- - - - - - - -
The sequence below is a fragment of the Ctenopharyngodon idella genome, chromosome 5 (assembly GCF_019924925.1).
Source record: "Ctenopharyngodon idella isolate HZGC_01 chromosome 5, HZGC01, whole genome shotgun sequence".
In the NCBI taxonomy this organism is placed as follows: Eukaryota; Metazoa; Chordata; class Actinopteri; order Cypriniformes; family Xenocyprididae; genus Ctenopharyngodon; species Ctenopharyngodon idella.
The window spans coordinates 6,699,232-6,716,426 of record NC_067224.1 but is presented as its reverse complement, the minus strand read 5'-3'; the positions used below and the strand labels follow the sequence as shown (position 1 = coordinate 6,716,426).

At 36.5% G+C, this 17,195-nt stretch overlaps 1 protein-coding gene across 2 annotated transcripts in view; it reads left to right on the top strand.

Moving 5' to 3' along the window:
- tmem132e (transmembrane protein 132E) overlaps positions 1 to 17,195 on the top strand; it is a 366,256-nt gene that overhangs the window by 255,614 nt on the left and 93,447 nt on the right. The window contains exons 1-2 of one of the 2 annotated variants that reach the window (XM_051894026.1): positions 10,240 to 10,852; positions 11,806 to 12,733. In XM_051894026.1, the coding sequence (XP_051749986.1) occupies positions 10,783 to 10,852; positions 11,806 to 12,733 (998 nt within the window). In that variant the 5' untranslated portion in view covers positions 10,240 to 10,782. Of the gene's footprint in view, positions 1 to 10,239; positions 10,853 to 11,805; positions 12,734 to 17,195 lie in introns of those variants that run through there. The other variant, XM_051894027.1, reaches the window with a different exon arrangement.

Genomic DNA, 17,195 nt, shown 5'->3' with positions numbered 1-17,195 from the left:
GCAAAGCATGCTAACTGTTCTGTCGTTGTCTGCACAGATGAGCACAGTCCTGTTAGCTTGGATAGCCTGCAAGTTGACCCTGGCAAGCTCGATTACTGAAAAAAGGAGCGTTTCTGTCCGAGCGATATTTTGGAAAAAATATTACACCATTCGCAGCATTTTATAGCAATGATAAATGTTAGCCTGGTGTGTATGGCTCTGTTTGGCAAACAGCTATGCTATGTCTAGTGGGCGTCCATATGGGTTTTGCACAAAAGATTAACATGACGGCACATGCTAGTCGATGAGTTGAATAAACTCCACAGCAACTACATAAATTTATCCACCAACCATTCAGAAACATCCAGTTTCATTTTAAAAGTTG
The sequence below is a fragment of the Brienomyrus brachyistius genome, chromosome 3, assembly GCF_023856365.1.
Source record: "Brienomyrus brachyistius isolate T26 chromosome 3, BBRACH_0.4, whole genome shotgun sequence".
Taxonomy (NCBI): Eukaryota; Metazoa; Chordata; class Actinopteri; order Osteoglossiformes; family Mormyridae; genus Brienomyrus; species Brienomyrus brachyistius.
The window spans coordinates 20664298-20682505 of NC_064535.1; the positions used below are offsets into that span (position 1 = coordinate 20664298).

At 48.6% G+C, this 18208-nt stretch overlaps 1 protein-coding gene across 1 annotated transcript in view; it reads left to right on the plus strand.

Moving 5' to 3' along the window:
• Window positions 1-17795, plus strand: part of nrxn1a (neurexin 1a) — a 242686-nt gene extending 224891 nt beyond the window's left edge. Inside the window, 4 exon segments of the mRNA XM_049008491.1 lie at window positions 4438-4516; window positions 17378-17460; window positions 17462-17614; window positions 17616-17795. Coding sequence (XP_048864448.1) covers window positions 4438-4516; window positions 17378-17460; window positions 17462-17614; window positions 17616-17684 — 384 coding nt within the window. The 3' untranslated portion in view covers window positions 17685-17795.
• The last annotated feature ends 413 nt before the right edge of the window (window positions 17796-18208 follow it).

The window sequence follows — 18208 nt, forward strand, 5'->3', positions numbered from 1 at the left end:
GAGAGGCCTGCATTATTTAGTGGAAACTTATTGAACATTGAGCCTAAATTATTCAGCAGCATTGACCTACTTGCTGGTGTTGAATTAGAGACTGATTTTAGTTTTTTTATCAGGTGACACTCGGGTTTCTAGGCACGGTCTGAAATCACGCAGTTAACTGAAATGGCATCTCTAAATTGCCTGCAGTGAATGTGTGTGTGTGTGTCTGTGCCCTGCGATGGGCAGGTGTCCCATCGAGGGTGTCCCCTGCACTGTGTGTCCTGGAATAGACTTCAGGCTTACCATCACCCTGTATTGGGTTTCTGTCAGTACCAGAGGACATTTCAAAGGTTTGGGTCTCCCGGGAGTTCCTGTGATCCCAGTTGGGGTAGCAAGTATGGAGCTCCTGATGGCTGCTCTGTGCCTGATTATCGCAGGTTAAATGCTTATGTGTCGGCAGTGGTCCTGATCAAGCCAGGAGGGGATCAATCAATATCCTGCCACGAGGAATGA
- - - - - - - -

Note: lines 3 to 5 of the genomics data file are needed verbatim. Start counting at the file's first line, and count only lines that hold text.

In the NCBI taxonomy this organism is placed as follows: Eukaryota; Metazoa; Chordata; class Actinopteri; order Cypriniformes; family Xenocyprididae; genus Ctenopharyngodon; species Ctenopharyngodon idella.
The window spans coordinates 6,699,232-6,716,426 of record NC_067224.1 but is presented as its reverse complement, the minus strand read 5'-3'; the positions used below and the strand labels follow the sequence as shown (position 1 = coordinate 6,716,426).

At 36.5% G+C, this 17,195-nt stretch overlaps 1 protein-coding gene across 2 annotated transcripts in view; it reads left to right on the top strand.